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MNI China Press Digest Dec 6: Covid, LPR, Capital Inflows

MNI (Singapore)
MNI (Beijing)

MNI summarises the key stories from the Chinese press.

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The following lists highlights from Chinese press reports on Tuesday:

  • China is not ready to declare the end of the emergency phase of the Covid-19 pandemic, and it is necessary to continuously optimise control measures, said Xinhua News Agency in a commentary. China has the ability to win the battle of epidemic prevention, as its medical system has withstood the test over the past three years and over 90% of the population is vaccinated. The most difficult period has passed as the severity of the Omicron virus is weakening while the country’s capability to respond has increased, which has provided conditions for more targeted measures, Xinhua said.
  • The PBOC is not expected to cut its MLF policy rate in December as the easing of Covid restrictions and recent lowering of the reserve requirement ratio (RRR) will support the economy until year-end, according to Shanghai Securities News citing economists. Views are divided on whether the RRR cut will be enough for banks to lower the above-5-year loan prime rate (LPR) in December without the need for the PBOC to cut the rate on its medium-term lending facility (MLF) given very low net interest margins at the banks. One economist said commercial bank deposit rate cuts in September, coupled with the RRR cut, will lead to cut in the above-5-year LPR in December. A MLF cut in January will depend on factors such the strength of the property market and the outlook for U.S. interest rates.
  • Chinese assets are attracting more overseas institutional investors amid the continuous easing of China’s Covid control measures, the introduction of real estate support policies, as well as the weakening of U.S. dollar, Yicai.com reported. Morgan Stanley raised its rating on the Chinese stock market from “equal-weight” to "overweight". UBS raised their forecast for yuan in March, June, September and December next year to 7.3, 7.1, 7 and 6.9 against the dollar, as recent policies support their view that the economy will improve from Q2 2023. The yuan is expected to remain volatile in the near term, and could test the 6.8-6.9 range should the dollar continue to weaken, Yicai said citing Zhang Meng, analyst at Barclays.
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The following lists highlights from Chinese press reports on Tuesday:

  • China is not ready to declare the end of the emergency phase of the Covid-19 pandemic, and it is necessary to continuously optimise control measures, said Xinhua News Agency in a commentary. China has the ability to win the battle of epidemic prevention, as its medical system has withstood the test over the past three years and over 90% of the population is vaccinated. The most difficult period has passed as the severity of the Omicron virus is weakening while the country’s capability to respond has increased, which has provided conditions for more targeted measures, Xinhua said.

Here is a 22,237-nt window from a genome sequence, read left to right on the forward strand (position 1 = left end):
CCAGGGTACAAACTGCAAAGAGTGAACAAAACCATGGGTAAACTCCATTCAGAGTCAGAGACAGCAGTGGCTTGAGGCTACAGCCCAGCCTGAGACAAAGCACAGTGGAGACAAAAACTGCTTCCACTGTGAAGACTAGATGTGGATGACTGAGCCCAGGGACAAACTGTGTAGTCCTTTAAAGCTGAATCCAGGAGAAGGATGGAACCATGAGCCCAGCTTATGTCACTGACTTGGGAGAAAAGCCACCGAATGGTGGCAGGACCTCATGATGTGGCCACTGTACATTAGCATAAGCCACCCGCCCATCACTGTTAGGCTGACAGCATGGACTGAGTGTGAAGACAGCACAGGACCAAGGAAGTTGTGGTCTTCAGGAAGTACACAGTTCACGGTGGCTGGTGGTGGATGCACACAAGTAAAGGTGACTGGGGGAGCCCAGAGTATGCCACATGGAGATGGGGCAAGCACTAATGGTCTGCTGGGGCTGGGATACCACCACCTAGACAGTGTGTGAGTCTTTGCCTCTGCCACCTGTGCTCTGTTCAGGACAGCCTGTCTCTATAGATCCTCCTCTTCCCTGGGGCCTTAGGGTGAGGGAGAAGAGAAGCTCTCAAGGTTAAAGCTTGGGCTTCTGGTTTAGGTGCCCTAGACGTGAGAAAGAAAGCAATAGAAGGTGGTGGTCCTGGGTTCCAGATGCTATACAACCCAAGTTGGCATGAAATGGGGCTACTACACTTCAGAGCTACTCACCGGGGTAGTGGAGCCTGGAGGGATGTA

• The PBOC is not expected to cut its MLF policy rate in December as the easing of Covid restrictions and recent lowering of the reserve requirement ratio (RRR) will support the economy until year-end, according to Shanghai Securities News citing economists. Views are divided on whether the RRR cut will be enough for banks to lower the above-5-year loan prime rate (LPR) in December without the need for the PBOC to cut the rate on its medium-term lending facility (MLF) given very low net interest margins at the banks. One economist said commercial bank deposit rate cuts in September, coupled with the RRR cut, will lead to cut in the above-5-year LPR in December. A MLF cut in January will depend on factors such the strength of the property market and the outlook for U.S. interest rates.
  • Chinese assets are attracting more overseas institutional investors amid the continuous easing of China’s Covid control measures, the introduction of real estate support policies, as well as the weakening of U.S. dollar, Yicai.com reported. Morgan Stanley raised its rating on the Chinese stock market from “equal-weight” to "overweight". UBS raised their forecast for yuan in March, June, September and December next year to 7.3, 7.1, 7 and 6.9 against the dollar, as recent policies support their view that the economy will improve from Q2 2023. The yuan is expected to remain volatile in the near term, and could test the 6.8-6.9 range should the dollar continue to weaken, Yicai said citing Zhang Meng, analyst at Barclays.